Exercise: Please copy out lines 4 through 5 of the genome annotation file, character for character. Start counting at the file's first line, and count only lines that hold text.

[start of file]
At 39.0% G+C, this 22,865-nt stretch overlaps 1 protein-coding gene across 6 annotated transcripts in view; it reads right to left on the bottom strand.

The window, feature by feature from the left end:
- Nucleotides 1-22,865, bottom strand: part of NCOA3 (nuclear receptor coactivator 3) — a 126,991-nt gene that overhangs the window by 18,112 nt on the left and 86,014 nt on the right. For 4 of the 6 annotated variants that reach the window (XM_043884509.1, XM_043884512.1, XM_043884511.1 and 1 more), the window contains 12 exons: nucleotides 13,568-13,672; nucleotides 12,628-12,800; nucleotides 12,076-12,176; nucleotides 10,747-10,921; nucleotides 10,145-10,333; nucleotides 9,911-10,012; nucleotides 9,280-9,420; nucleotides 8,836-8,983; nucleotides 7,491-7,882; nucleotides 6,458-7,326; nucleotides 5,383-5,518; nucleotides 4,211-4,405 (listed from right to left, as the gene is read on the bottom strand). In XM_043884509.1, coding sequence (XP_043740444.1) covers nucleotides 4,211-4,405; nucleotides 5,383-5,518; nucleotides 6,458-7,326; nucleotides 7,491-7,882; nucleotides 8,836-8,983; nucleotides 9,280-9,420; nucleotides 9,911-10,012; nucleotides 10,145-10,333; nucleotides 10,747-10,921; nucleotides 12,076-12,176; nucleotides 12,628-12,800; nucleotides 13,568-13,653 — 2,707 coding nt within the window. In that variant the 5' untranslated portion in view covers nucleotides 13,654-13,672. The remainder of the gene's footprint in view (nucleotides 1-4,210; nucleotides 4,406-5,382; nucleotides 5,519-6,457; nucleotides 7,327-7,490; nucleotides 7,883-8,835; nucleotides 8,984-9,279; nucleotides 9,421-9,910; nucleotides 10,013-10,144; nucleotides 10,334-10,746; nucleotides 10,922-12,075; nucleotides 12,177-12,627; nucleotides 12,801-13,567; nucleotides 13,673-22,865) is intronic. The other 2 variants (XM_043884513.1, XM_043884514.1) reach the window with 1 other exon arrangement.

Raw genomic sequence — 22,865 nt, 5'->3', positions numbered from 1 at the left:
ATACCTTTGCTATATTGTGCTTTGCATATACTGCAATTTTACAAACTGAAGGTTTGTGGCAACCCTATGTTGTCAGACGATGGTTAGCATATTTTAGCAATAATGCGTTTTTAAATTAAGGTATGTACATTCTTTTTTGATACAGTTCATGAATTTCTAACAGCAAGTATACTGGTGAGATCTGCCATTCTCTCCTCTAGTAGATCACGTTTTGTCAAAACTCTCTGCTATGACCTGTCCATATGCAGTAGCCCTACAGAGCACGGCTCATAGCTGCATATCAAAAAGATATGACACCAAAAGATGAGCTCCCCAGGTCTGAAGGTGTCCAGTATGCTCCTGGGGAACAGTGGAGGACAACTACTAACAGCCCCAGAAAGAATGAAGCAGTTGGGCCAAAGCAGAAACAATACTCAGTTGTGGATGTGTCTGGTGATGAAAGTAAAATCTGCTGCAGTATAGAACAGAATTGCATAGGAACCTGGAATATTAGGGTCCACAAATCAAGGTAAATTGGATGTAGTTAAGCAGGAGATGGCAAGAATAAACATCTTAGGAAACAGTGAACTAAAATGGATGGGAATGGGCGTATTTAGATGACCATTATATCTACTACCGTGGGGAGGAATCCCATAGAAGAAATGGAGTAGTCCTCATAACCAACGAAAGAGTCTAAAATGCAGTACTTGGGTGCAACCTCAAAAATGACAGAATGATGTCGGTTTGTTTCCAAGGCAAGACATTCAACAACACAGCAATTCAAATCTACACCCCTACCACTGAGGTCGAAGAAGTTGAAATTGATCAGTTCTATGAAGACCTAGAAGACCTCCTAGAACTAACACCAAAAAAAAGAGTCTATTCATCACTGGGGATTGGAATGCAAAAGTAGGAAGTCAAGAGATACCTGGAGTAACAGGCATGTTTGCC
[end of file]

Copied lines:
Raw genomic sequence — 22,865 nt, 5'->3', positions numbered from 1 at the left:
ATACCTTTGCTATATTGTGCTTTGCATATACTGCAATTTTACAAACTGAAGGTTTGTGGCAACCCTATGTTGTCAGACGATGGTTAGCATATTTTAGCAATAATGCGTTTTTAAATTAAGGTATGTACATTCTTTTTTGATACAGTTCATGAATTTCTAACAGCAAGTATACTGGTGAGATCTGCCATTCTCTCCTCTAGTAGATCACGTTTTGTCAAAACTCTCTGCTATGACCTGTCCATATGCAGTAGCCCTACAGAGCACGGCTCATAGCTGCATATCAAAAAGATATGACACCAAAAGATGAGCTCCCCAGGTCTGAAGGTGTCCAGTATGCTCCTGGGGAACAGTGGAGGACAACTACTAACAGCCCCAGAAAGAATGAAGCAGTTGGGCCAAAGCAGAAACAATACTCAGTTGTGGATGTGTCTGGTGATGAAAGTAAAATCTGCTGCAGTATAGAACAGAATTGCATAGGAACCTGGAATATTAGGGTCCACAAATCAAGGTAAATTGGATGTAGTTAAGCAGGAGATGGCAAGAATAAACATCTTAGGAAACAGTGAACTAAAATGGATGGGAATGGGCGTATTTAGATGACCATTATATCTACTACCGTGGGGAGGAATCCCATAGAAGAAATGGAGTAGTCCTCATAACCAACGAAAGAGTCTAAAATGCAGTACTTGGGTGCAACCTCAAAAATGACAGAATGATGTCGGTTTGTTTCCAAGGCAAGACATTCAACAACACAGCAATTCAAATCTACACCCCTACCACTGAGGTCGAAGAAGTTGAAATTGATCAGTTCTATGAAGACCTAGAAGACCTCCTAGAACTAACACCAAAAAAAAGAGTCTATTCATCACTGGGGATTGGAATGCAAAAGTAGGAAGTCAAGAGATACCTGGAGTAACAGGCATGTTTGCC